We asked Mozilla and Brave Software for statements regarding the change and will update the article once we have received replies.

A spokesperson for Mozilla provided the following statement regarding the change: "There is no impact to Firefox users. Chrome uses v5, and we use v4 that remains maintained."

Brendan Eich provided the following statement: "Google’s SBv5 preserves the privacy properties we rely on. In particular, URLs are not sent to a server (unlike in Microsoft's equivalent system). We plan to enable in Brave, but not before Chrome finishes their roll out and we set up proxies to protect our users' IP addresses."

Microsoft maintains its own list and uses it for protection in its Edge web browser.

Closing Words

Regardless of whether the Safe Browsing checks happen against a locally downloaded list or online in real-time, Google is aware of them in Google Chrome. For users, it improves security as Safe Browsing protection's against malicious sites that are pulled quickly by their creators are improved.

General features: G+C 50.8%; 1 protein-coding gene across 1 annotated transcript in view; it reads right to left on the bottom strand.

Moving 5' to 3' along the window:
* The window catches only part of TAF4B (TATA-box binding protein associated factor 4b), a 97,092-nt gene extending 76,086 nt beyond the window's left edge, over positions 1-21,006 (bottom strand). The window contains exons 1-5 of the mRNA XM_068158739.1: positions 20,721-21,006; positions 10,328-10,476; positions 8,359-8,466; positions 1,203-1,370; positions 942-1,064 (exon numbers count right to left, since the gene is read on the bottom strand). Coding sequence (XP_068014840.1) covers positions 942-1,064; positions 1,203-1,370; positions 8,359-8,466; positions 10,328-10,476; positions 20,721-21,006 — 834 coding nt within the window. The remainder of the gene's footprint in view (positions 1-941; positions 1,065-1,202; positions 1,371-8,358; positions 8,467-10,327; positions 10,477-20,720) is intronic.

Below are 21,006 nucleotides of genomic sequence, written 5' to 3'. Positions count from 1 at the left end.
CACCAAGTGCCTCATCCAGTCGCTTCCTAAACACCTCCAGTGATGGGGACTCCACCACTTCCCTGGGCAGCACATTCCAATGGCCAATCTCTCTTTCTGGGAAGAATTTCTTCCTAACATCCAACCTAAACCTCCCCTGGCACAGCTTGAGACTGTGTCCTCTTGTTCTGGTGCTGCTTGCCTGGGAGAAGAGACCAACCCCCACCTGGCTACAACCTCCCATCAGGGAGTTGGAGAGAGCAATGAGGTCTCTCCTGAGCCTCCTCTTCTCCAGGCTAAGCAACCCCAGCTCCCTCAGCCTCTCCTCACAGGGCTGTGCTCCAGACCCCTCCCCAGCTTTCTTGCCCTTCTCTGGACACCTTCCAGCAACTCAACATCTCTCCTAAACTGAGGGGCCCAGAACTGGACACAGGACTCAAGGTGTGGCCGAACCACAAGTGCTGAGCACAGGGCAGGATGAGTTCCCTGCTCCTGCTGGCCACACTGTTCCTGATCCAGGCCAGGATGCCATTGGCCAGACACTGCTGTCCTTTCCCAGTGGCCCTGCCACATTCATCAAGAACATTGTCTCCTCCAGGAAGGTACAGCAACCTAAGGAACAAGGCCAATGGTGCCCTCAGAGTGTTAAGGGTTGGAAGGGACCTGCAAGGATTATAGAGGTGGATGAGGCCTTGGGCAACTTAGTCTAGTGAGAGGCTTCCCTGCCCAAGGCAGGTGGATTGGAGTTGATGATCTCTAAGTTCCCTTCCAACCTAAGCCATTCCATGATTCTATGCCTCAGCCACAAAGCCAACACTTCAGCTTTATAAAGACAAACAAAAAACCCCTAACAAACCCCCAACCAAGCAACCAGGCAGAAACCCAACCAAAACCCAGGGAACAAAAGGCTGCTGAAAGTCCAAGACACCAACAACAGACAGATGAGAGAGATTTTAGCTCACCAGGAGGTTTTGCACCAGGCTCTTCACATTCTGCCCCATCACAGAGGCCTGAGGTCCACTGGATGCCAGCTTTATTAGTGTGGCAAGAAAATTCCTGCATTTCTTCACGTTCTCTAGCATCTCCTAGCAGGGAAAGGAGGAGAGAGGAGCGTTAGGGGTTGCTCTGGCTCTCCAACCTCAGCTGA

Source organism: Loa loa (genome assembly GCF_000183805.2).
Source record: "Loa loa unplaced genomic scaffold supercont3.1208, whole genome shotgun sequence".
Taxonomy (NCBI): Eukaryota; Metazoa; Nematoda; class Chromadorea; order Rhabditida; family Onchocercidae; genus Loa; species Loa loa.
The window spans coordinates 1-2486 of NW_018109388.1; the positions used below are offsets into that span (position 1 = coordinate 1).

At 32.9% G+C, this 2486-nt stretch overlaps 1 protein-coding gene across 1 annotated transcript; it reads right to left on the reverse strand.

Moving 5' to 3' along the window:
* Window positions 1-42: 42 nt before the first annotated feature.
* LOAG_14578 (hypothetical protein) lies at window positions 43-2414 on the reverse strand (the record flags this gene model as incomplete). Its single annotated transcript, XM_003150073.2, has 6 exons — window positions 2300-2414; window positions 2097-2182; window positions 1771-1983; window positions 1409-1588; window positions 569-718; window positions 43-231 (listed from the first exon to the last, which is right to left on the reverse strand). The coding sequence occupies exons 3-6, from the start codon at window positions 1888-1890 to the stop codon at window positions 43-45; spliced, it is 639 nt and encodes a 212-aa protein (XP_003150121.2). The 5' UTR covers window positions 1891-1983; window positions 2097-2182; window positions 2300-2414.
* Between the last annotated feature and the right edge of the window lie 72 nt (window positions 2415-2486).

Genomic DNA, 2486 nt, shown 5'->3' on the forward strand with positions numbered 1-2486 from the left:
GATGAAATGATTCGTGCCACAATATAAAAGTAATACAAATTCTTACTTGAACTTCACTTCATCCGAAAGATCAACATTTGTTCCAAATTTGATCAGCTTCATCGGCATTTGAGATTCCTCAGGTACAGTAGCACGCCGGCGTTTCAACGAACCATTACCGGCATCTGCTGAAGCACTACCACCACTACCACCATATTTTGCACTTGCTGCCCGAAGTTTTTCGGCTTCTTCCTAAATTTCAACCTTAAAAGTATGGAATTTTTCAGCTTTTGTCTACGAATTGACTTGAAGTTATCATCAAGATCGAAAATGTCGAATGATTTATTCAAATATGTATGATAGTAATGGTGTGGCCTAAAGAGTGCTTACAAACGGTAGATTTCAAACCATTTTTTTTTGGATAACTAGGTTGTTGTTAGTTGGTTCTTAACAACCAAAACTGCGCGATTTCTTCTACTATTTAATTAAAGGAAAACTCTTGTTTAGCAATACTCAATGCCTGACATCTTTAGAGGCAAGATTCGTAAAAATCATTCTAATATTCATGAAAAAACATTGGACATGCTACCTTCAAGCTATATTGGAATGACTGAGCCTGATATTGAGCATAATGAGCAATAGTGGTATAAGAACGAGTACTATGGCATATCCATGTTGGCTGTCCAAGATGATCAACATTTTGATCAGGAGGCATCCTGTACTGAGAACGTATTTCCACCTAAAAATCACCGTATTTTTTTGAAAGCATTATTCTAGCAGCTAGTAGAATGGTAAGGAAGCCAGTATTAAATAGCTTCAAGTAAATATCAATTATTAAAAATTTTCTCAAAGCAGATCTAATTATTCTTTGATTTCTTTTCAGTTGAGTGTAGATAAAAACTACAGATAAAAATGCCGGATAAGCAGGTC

Now You: are real time checks a step in the right direction?

Article Name
Google enables real time checks in Chrome's Safe Browsing security feature
Google is changing Google Chrome's Safe Browsing feature from 30-60 minutes updates to real time checks.
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  1. Anonymous said on September 17, 2023 at 11:38 pm

    From Google’s blog, “we’re upgrading the Standard protection mode of Safe Browsing so it will now check sites against Google’s known-bad sites in real time, without sharing your browsing history with Google”

    I could not find the technical details for the changes. Before, the system was rather private for URL checks, and very invasive for downloads checks, and the same was true for all browsers using safebrowsing, including Firefox.